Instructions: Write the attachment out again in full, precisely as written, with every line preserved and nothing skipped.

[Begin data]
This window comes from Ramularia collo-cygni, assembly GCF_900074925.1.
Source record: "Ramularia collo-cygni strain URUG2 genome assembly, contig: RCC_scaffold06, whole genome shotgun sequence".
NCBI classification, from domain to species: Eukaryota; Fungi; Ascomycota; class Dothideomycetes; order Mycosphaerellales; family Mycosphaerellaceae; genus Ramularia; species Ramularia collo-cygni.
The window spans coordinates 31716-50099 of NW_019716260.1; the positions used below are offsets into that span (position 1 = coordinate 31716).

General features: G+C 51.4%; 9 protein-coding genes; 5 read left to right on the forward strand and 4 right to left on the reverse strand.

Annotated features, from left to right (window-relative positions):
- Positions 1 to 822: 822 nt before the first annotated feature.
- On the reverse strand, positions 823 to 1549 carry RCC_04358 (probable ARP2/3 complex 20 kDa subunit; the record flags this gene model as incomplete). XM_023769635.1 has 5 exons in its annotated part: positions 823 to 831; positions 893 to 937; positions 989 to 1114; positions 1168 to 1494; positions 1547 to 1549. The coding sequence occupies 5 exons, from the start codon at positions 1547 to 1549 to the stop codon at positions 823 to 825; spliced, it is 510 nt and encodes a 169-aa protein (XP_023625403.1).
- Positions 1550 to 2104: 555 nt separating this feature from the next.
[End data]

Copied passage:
This window comes from Ramularia collo-cygni, assembly GCF_900074925.1.
Source record: "Ramularia collo-cygni strain URUG2 genome assembly, contig: RCC_scaffold06, whole genome shotgun sequence".
NCBI classification, from domain to species: Eukaryota; Fungi; Ascomycota; class Dothideomycetes; order Mycosphaerellales; family Mycosphaerellaceae; genus Ramularia; species Ramularia collo-cygni.
The window spans coordinates 31716-50099 of NW_019716260.1; the positions used below are offsets into that span (position 1 = coordinate 31716).

General features: G+C 51.4%; 9 protein-coding genes; 5 read left to right on the forward strand and 4 right to left on the reverse strand.

Annotated features, from left to right (window-relative positions):
- Positions 1 to 822: 822 nt before the first annotated feature.
- On the reverse strand, positions 823 to 1549 carry RCC_04358 (probable ARP2/3 complex 20 kDa subunit; the record flags this gene model as incomplete). XM_023769635.1 has 5 exons in its annotated part: positions 823 to 831; positions 893 to 937; positions 989 to 1114; positions 1168 to 1494; positions 1547 to 1549. The coding sequence occupies 5 exons, from the start codon at positions 1547 to 1549 to the stop codon at positions 823 to 825; spliced, it is 510 nt and encodes a 169-aa protein (XP_023625403.1).
- Positions 1550 to 2104: 555 nt separating this feature from the next.